Welcome to the neighborhood

In a state of disbelief, I unpacked my car and headed over to the apartment to find Janet, her husband, and Ono outside. Two of the apartment windows were guarded with metal bars, but the third window was not. The kitchen window had been broken with a brick that was left behind on the floor. It must have taken considerable effort to break through the quarter-inch Plexiglas, and it was somewhat surprising that no one heard the noise. Some of the unopened boxes remained where I had left them, but many items were strewn about the apartment. Gone were the only items in which I had invested considerable time and expense: my computer, two flat-screen monitors, printer, scanner, software discs, various accessories, and several other home electronic items. No one expected the police to expend any effort on this case beyond filing a report, so by the time the police showed up with a crime lab technician, we had already walked through the apartment and probably contaminated any useful evidence. They dusted for prints, but I wasn’t holding my breath waiting for results.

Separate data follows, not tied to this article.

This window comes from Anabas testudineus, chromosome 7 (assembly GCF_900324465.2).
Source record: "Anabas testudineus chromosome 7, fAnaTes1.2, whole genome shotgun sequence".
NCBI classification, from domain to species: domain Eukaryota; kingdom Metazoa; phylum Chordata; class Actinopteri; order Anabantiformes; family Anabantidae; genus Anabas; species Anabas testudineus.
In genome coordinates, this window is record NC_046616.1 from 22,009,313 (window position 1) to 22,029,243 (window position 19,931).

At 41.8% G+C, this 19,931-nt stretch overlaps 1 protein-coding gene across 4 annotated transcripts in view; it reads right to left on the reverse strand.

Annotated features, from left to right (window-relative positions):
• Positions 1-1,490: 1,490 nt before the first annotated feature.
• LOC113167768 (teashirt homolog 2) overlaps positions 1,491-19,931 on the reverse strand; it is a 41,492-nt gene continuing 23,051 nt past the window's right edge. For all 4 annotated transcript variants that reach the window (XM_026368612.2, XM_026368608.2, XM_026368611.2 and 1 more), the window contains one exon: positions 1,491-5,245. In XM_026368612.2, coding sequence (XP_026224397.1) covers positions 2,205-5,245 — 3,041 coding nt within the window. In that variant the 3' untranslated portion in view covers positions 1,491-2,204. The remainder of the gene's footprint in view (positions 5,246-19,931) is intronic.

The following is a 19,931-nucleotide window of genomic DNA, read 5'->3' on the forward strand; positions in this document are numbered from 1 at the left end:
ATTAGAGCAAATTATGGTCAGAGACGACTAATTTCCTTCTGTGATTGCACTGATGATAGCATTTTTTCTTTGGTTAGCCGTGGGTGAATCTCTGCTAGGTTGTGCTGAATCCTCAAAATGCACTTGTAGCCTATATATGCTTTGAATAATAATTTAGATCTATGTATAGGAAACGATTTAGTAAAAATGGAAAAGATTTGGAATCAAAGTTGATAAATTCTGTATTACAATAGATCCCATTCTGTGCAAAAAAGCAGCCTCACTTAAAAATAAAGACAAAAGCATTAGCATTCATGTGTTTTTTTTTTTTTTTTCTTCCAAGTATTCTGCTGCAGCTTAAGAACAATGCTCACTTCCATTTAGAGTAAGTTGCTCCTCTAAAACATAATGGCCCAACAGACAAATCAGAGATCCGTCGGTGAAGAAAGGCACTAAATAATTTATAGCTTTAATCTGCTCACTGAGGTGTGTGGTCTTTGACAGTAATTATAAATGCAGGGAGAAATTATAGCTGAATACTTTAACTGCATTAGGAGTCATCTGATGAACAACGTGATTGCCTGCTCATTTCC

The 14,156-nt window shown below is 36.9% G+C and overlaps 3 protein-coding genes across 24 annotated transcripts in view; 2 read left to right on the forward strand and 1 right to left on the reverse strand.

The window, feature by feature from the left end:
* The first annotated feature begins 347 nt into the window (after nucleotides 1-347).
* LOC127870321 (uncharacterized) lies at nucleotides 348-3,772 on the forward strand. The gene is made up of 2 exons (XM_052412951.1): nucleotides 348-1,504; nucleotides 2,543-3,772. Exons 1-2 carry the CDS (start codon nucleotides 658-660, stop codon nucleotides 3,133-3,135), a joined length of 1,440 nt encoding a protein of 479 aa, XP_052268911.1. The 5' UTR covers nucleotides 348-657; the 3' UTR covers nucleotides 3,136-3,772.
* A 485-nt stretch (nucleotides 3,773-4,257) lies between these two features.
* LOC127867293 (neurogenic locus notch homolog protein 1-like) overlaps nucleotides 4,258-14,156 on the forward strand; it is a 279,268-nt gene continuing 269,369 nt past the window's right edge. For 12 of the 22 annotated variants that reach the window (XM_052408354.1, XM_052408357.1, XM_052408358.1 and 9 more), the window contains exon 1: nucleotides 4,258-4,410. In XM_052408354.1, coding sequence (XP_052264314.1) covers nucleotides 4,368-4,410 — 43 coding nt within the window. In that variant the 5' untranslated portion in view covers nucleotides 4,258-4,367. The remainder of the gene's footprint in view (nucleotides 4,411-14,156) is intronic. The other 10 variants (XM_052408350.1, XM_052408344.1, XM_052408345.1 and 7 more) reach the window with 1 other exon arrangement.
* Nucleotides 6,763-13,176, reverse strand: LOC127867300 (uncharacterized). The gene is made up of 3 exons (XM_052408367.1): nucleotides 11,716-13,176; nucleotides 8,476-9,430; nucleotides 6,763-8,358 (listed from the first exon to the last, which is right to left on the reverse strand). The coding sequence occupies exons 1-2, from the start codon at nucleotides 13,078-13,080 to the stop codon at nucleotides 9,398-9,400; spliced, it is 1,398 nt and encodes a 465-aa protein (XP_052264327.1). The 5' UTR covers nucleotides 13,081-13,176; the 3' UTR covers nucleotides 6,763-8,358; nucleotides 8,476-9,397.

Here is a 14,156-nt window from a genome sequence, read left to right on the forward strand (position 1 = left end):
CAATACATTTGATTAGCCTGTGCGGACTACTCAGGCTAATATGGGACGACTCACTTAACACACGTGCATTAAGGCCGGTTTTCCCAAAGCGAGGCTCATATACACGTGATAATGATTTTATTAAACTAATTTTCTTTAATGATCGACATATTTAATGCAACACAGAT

One of the other tenants of the apartment building, a woman in her fifties or so, had reported the burglary to the landlord upon seeing the broken window. Common speculation was that her crackhead boyfriend, a younger man named “Limp,” had committed the crime. I had run into Limp a few days earlier, and he seemed friendly enough, but I now was also wondering who all had become aware that I was moving in. I also was beginning to ponder my own naiveté – a suburb-bred Californian moving into urban New Orleans in the middle of the day, making no attempt to disguise all the expensive goodies I was bringing into my apartment. The big Apple logo on the side of my computer box might as well have been a big “Sucker” sign. This wasn’t the worst neighborhood, but it certainly wasn’t the best either. Over the next couple days I planned to visit pawnshops in the neighborhood, but quickly accepted that I had zero chance of recovering the stolen goods on the streets.